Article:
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Swarm Of Bees Kills More Than 60 Endangered Penguins: South Africa

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More than 60 rare penguins have perished in South Africa after being assaulted by a swarm of bees, according to a conservation organisation.

According to the Southern African Foundation for the Conservation of Coastal Birds, 63 African penguins were stung repeatedly by bees while on a beach west of Cape Town.

Aside from the stings, the penguins were determined to be unharmed, and a number of bees were also discovered dead at the site. African penguins are listed as a 'endangered' species on the'red list.'

"We detected bee stings around the penguins' eyes during tests," said David Roberts, a clinical veterinarian with the organisation.

"This is an extremely rare event." We don't anticipate that to happen frequently; it's a fluke. "There were also a number of dead bees on the site." The penguins came from a colony in Simon's Town, which has a honey bee national park.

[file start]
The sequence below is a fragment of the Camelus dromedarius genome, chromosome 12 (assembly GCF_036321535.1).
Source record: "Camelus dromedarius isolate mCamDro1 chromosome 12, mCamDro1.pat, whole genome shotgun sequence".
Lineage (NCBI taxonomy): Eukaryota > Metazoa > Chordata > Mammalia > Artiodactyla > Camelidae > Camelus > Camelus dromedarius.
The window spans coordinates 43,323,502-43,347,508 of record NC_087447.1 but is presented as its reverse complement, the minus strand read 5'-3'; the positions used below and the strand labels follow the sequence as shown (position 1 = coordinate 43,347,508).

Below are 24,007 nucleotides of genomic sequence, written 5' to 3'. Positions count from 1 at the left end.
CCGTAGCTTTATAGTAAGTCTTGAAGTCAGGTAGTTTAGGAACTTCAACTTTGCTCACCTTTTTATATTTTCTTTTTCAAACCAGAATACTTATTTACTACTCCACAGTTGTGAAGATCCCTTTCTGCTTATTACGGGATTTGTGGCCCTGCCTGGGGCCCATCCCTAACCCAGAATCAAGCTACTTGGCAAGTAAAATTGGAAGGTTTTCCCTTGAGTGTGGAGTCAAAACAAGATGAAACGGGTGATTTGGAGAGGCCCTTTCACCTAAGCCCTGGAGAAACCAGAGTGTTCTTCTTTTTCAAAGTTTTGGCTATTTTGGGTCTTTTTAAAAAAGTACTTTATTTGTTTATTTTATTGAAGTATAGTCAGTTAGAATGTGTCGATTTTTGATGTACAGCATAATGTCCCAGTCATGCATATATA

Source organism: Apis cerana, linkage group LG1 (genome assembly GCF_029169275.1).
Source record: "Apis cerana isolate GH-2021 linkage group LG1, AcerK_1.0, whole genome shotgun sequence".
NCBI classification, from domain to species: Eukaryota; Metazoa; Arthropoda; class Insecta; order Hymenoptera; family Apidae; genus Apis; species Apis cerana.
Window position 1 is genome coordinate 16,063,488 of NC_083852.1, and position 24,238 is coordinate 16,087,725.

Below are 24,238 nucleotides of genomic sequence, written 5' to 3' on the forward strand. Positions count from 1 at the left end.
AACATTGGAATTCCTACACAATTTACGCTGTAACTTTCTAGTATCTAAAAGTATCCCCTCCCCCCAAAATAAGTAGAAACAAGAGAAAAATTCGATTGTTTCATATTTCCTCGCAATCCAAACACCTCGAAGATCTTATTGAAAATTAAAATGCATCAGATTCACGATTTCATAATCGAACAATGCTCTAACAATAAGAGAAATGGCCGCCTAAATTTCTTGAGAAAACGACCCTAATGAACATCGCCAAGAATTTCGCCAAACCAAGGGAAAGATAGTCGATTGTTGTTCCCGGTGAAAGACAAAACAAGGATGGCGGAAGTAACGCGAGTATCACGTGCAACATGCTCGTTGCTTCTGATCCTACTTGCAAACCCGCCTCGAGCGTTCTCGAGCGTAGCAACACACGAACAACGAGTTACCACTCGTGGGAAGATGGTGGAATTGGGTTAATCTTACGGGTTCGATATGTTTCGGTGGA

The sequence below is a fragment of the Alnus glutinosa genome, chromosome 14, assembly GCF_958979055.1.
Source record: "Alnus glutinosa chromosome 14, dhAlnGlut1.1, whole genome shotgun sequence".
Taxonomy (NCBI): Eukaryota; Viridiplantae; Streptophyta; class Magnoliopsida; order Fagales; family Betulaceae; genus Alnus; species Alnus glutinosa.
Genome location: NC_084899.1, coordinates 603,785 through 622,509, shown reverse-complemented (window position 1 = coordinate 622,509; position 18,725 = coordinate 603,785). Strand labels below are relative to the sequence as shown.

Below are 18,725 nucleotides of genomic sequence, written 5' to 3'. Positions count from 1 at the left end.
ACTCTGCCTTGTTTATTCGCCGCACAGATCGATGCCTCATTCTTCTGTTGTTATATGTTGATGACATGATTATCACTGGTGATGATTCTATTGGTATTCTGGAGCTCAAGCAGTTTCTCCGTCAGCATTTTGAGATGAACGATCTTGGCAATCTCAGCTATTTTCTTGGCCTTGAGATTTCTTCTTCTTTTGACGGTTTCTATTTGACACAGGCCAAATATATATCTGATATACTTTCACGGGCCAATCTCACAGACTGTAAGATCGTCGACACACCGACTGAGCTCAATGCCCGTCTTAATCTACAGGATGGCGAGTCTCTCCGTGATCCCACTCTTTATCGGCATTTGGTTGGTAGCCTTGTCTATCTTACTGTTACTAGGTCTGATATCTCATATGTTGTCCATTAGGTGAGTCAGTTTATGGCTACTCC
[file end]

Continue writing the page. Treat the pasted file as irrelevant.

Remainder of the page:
According to the South African National Parks (SANParks), the dead birds were removed for post mortems, and samples were submitted for disease and toxicological testing.

"There was no outward physical damage discovered on any of the birds," the company stated in a statement.

Postmortem examinations indicated that all of the penguins had numerous bee stings. Dr Alison Kock, a SANParks marine scientist, told the BBC: "Normally, penguins and bees coexist.

"The bees don't sting unless provoked, so we're assuming that a nest or hive in the vicinity was disturbed, causing a mass of bees to run, swarm, and become hostile. "Unfortunately, the bees collided with a flock of penguins on their flight path."

African penguins exist on the southern African coast and islands; they are on the International Union for Conservation of Nature's red list, which indicates they are facing extinction. According to the International Union for Conservation of Nature, the number of African penguins is quickly dropping.

According to the organisation, the major causes of the population decline are food shortages caused by commercial fishing and 'environmental volatility.'

"The penguins... must not perish like that because they are already on the verge of extinction," Roberts warned.

"It's a protected species."